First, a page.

Beyond developing the technologies that will allow us to store solar and wind energy as effectively as we can store water in a dam or the earth stores heat in its core, we can also look at using innovative materials to generate our electricity. Trees, grasses, agricultural crops, and other biological materials are collectively known as biomass. Many people probably associate biomass with the manufacture of alternative fuels—ethanol and biodiesel. But here we’re talking about how wood waste, biogases, and even the scraps in your garbage—yard waste and paper that can’t be recycled into new paper products—potentially can be used as fuel in power plants (to make electricity) rather than taking up space in a landfill. Using biomass to produce power is called “biopower”.  In the southeastern United States, as a matter of fact, biomass technology is already leading the region’s renewable power potential.

Wood is the most common form of biomass. In the United States, about 2 percent of the energy manufactured today comes from wood and wood waste, such as bark, sawdust, wood chips, and scraps, much of it from industries that use wood as a raw material and recycle the scrap to create their own energy supply. In landfills, when biomass rots, it produces methane, as does the manure at dairy and poultry farms; this gas can be collected and processed in tanks called digesters to produce power. Even your trash—known more formally as municipal solid waste (MSW)—contains food scraps, leaves, and lawn clippings that can become feedstock for power plants. But how much biomass can your lawn clippings and such really amount to? Right now, for example, the state of California produces more than 60 million tons of biomass each year. Less than 10 percent of that total is burned to make electricity, but if all 60 million tons were used, it could generate nearly 2,000 megawatts of electricity, enough to power 2 million homes!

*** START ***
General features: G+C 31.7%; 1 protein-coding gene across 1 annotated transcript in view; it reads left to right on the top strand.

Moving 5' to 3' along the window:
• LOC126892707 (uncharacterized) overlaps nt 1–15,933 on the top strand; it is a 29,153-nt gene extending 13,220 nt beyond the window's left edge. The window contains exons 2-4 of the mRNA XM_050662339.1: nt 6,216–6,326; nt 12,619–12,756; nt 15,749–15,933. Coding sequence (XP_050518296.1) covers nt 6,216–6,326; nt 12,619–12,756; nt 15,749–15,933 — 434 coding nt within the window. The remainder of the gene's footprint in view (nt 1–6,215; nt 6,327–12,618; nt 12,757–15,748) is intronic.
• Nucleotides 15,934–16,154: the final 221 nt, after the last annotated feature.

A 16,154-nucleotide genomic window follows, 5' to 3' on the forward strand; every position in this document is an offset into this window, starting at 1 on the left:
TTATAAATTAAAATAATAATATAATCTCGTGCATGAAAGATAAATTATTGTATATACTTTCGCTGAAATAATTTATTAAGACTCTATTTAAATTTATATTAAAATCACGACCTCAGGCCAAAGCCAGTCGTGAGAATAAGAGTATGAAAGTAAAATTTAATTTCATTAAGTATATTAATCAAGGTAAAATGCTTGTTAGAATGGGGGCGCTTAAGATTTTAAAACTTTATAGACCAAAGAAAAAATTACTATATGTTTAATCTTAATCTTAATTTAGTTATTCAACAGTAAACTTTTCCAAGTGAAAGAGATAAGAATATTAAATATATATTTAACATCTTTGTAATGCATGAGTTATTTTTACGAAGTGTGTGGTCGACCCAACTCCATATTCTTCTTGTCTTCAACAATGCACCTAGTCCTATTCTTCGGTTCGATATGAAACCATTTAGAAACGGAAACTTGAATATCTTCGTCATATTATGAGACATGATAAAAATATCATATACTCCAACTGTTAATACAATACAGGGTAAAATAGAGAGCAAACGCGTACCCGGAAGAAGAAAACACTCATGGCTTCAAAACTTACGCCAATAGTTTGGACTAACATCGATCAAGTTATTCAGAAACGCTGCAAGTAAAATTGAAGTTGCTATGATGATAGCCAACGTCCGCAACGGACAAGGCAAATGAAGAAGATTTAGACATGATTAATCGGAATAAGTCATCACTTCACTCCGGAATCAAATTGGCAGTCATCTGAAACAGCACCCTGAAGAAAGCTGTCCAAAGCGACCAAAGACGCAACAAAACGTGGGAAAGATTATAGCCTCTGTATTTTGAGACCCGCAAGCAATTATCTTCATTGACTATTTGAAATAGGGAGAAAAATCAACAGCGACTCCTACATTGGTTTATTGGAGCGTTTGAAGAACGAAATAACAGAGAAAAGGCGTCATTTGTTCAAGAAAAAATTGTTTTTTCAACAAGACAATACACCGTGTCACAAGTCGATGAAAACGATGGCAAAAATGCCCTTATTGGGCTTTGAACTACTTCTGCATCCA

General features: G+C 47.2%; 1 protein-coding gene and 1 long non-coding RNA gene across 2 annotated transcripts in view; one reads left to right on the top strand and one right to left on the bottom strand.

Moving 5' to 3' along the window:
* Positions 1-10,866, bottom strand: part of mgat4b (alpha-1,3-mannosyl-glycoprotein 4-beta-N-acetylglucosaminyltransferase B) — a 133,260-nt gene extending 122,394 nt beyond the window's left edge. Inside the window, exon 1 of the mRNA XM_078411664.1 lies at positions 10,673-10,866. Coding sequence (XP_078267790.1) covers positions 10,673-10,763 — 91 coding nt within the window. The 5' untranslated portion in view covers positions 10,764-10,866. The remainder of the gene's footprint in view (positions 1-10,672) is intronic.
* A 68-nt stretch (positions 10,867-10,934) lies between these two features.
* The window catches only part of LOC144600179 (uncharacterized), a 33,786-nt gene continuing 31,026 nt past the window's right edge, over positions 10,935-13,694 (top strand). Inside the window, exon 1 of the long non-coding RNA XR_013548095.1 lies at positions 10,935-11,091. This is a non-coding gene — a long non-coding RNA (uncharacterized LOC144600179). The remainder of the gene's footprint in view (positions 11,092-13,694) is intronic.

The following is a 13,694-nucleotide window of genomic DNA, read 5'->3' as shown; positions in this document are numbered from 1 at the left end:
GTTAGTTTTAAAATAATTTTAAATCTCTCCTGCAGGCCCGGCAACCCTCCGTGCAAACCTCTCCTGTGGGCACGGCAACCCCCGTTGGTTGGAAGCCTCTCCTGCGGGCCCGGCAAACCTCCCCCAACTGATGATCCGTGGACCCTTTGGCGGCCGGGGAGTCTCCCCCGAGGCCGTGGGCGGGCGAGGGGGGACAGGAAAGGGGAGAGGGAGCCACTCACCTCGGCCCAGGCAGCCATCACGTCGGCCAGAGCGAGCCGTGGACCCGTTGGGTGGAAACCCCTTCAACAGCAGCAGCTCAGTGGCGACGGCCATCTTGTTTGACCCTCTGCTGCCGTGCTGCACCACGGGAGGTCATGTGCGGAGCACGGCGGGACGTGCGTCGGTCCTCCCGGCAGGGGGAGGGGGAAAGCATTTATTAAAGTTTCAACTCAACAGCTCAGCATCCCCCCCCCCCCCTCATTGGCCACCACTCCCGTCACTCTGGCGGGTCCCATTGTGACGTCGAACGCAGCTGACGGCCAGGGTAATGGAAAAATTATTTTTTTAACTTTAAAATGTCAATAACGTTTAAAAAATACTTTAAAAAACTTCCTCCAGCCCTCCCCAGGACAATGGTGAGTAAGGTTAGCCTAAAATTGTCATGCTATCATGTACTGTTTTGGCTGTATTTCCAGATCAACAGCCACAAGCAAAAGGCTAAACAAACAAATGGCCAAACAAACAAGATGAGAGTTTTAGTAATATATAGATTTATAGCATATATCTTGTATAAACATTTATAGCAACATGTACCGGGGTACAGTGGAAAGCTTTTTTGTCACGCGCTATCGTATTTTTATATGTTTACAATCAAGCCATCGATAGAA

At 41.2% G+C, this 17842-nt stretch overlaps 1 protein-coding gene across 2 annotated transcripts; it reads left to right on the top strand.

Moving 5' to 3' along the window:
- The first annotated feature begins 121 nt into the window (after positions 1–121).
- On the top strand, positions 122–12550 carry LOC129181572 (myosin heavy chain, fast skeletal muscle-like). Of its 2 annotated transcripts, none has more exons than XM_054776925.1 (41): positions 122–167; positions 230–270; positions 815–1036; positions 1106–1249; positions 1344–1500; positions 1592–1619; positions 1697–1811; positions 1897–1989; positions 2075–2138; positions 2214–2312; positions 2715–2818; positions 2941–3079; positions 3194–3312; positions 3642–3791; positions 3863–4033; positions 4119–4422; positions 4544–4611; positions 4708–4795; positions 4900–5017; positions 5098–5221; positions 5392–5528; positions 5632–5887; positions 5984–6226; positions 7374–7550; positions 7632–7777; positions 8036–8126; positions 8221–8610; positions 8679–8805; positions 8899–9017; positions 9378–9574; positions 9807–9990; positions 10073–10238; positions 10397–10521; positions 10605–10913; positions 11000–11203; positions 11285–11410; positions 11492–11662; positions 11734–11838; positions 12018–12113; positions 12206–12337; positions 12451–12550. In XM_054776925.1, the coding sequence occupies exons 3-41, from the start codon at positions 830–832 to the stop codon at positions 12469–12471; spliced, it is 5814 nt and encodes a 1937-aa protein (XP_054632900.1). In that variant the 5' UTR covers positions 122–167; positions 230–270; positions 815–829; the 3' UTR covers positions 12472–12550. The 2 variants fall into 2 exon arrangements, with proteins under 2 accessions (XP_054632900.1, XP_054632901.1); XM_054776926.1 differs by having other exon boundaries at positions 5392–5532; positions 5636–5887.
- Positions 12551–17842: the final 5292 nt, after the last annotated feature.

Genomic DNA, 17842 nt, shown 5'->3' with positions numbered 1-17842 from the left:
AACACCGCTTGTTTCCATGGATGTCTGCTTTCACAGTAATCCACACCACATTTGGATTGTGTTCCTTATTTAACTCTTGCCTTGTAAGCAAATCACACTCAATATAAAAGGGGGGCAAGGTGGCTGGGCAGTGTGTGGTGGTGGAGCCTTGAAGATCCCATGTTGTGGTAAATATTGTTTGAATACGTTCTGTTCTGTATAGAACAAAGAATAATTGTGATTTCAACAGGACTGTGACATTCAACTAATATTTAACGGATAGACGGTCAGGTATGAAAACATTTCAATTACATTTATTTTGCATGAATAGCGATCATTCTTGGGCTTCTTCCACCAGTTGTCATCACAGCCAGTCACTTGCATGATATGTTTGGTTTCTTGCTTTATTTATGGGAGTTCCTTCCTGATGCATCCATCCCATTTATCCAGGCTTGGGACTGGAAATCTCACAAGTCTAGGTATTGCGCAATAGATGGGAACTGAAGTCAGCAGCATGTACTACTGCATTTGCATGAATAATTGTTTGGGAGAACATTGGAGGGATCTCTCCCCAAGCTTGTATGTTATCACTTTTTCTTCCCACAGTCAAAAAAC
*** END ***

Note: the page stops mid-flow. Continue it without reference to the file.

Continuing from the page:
Some studies estimate that in the entire United States there is an available biomass of 1.3 billion tons per year. 35 percent of the food purchased in Britain, and 50 percent in the United States, ends up rotting in a landfill, producing methane that contributes to global warming but that might be used for more constructive purposes.

Burning biomass is technically only one of many ways to produ ce  biopower.  To burn something, according to websters, it must undergo combustion.  And combustion technically means a chemical reaction between oxygen an organic fuel—biomass, in this case.  This reaction, as we know from watching a campfire, releases heat and light.  But biomass can also be heated with limited oxygen in a process called gasification, or, can be heated in the complete absence of oxygen in a process called pyrolysis.  These processes require attention and adaption to the different moisture content of different types of biomass feedstocks.

Additionally, biomass—because it’s composed of decomposing vegetation—contains carbon that it will release when it’s burned. But because the tree in your backyard, for instance, produces new carbon-eating leaves every year to replace the ones you’ve raked up and sent to the power plant, the level of carbon in the atmosphere remains ”carbon neutral” when biomass rather than coal is burned as a fuel.  Furthermore, if trees are planted for the sole purpose of producing biopower, then the level of carbon in the atmosphere could be lowered to a level below what it originally was.  In this case, biopower from these trees can potentially be “carbon negative”.

Source: ACORE Biomass Council and Green: Your Place in the New Energy Revolution, Palgrave Macmillan, 2008

  • The environmental benefits of using landfill methane to produce electricity are equivalent to removing the annual greenhouse gas emissions from more than 19 million passenger vehicles (EPA)
  • With heating oil  costs rising , dealers in New Hampshire are reporting that sales of pellet stoves for home heating  have increased by as much as 500 percent since last year (EESI).
  • A study by the Institute for Agriculture and Trade Policy (IATP) found that biomass forest harvests could decrease the incidence of forest fires while supplying biomass.